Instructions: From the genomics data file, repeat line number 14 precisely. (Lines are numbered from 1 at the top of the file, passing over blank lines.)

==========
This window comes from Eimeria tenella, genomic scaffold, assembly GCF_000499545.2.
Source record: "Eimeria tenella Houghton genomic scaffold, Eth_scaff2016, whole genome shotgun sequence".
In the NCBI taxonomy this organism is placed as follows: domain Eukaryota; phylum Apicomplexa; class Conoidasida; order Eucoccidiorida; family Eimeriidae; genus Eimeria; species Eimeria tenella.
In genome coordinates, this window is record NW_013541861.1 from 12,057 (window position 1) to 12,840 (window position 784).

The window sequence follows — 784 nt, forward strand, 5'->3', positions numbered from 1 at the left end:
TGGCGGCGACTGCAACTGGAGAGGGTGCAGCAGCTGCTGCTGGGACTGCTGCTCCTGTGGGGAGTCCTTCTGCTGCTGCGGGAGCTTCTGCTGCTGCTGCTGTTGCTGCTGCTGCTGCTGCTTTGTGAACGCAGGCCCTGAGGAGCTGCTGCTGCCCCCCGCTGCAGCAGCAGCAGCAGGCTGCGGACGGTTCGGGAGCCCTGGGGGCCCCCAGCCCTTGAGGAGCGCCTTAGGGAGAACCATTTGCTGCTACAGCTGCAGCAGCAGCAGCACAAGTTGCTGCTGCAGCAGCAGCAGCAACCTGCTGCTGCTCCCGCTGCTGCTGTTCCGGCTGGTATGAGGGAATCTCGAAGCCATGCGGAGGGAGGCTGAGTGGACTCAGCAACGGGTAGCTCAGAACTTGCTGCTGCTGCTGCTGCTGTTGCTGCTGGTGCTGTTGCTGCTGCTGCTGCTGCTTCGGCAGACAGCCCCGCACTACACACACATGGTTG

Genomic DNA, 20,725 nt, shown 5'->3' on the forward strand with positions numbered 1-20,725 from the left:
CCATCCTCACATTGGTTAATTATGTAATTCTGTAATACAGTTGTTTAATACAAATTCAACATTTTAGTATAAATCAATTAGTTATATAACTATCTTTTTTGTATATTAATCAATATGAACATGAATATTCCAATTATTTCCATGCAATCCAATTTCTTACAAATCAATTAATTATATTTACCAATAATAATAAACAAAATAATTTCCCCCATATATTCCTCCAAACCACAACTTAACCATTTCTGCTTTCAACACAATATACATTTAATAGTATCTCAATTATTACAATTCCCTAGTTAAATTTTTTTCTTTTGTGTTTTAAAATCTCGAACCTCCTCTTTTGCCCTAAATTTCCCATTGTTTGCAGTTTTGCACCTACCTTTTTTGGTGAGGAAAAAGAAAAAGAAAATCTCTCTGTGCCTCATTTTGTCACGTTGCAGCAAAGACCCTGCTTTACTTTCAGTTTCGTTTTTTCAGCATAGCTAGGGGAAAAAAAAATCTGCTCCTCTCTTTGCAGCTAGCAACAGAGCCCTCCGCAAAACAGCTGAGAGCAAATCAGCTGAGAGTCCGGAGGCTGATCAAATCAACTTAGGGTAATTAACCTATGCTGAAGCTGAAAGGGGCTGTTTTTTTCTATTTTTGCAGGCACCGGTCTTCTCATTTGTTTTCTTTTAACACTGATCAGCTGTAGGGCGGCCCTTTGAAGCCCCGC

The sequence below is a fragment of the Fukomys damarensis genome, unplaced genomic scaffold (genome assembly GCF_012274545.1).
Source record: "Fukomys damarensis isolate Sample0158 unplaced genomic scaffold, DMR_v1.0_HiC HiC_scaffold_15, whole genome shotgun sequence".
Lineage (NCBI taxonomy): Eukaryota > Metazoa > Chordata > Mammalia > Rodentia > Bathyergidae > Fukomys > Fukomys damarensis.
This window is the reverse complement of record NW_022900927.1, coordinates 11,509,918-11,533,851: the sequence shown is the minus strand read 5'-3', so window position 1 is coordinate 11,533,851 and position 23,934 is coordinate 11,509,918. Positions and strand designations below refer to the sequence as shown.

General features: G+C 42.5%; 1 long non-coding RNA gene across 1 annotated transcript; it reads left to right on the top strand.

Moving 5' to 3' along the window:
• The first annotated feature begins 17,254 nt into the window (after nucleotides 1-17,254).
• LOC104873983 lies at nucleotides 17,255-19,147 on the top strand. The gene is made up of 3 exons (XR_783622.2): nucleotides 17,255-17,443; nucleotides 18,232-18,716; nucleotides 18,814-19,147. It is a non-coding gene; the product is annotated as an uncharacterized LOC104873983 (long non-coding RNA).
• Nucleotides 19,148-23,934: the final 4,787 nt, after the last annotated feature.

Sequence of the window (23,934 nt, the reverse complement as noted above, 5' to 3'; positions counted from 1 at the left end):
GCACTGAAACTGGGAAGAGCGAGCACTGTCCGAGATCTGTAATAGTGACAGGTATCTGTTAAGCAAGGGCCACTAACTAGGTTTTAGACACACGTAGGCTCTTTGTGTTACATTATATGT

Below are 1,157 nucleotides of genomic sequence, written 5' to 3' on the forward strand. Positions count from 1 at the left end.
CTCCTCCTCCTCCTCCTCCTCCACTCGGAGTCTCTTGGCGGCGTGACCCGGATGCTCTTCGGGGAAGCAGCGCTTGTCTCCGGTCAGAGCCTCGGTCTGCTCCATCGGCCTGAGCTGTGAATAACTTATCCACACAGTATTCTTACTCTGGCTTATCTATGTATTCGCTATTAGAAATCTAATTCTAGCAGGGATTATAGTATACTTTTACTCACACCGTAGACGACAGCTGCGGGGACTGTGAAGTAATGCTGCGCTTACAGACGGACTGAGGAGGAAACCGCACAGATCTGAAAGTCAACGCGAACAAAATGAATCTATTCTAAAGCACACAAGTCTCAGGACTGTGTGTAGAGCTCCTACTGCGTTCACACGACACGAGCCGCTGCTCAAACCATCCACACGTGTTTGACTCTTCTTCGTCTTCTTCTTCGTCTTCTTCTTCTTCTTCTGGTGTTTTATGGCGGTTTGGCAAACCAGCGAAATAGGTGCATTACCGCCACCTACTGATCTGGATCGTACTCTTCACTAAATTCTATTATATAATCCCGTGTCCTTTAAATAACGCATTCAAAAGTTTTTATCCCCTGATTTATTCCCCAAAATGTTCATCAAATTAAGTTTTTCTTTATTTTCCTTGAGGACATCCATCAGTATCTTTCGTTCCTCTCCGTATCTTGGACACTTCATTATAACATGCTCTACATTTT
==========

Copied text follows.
Moving 5' to 3' along the window: